NEW YORK, Aug 13 (Reuters) - U.S. oil prices tumbled more than 3 percent to a 6-1/2-year low under $42 a barrel on Thursday as data showing a big rise in key U.S. stockpiles intensified worries over a growing global glut.
A rise in the dollar, after news of higher U.S. retail sales in July and strengthening employment data, added to the weight on oil.
Oil has fallen by nearly a third since late June, a decline that continued this week after a spate of refinery outages sapped demand for crude. The largest of those refineries - BP PLC's 413,500-barrel per day (bpd) facility in Whiting, Indiana, also the biggest in the U.S. Midwest - has been forced to shut two-thirds of its capacity for repairs to a leak that could last a month or more.
Losses deepened on Thursday after market intelligence firm Genscape reported that stockpiles at the Cushing, Oklahoma delivery point for U.S. crude futures rose more than 1.3 million barrels in the week to Aug. 11, adding to concern that the Whiting outage was pushing up the surplus in crude. If confirmed, the Cushing build would be the biggest since March.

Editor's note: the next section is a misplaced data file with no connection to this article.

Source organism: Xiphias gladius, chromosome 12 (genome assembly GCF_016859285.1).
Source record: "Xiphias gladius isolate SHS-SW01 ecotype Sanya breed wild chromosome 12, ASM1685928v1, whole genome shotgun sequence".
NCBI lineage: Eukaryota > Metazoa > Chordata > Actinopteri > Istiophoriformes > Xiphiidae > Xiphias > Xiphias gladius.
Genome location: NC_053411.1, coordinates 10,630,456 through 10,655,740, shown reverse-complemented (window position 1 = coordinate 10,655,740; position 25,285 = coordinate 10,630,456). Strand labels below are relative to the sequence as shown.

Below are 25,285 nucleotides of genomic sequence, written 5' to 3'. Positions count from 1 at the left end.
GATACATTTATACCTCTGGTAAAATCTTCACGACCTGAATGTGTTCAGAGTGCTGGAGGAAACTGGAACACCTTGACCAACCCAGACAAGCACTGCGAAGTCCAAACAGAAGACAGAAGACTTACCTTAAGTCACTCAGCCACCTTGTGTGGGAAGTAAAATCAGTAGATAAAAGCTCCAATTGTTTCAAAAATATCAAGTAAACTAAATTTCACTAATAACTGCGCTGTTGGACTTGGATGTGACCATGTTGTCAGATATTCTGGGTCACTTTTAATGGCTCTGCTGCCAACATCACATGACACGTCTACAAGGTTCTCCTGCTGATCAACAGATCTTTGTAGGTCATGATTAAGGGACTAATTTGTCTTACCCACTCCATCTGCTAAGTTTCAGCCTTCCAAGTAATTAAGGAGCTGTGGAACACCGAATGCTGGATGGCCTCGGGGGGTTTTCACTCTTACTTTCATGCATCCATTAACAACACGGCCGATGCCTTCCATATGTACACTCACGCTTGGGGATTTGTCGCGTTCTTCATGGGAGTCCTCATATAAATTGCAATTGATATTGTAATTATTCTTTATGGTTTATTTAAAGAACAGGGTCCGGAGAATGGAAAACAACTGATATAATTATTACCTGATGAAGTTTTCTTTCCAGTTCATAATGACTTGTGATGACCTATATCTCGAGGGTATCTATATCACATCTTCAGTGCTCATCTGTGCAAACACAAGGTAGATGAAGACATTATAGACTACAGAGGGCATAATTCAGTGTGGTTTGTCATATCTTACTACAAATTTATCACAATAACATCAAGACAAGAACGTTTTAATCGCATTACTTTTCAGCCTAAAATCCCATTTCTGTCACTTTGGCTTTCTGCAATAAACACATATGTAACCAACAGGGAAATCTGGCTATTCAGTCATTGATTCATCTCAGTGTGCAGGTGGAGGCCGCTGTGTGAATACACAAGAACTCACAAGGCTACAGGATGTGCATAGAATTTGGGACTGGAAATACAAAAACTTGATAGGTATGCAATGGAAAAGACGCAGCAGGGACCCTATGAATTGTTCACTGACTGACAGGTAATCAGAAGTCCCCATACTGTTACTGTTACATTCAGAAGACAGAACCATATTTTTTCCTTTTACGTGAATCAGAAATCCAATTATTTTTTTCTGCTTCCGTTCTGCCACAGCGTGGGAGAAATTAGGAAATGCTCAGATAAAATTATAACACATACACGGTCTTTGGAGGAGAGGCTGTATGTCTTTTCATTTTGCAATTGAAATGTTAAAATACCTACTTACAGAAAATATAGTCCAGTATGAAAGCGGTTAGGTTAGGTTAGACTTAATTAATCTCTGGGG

U.S. crude settled down $1.07 at $42.23 a barrel, after setting a session bottom at $41.91, its lowest since March 2009 when the financial crisis was wreaking havoc on oil prices.
The market could see a cascade of sell orders from now on, driving prices even lower, as more technical levels are broken, some analysts said.
"We are in the camp where prices will retest and fail to hold support at these levels," said Chris Jarvis of Caprock Risk Management in Frederick, Maryland. "We're likely get a capitulation trade in the $30 levels, a call we have been making since March."
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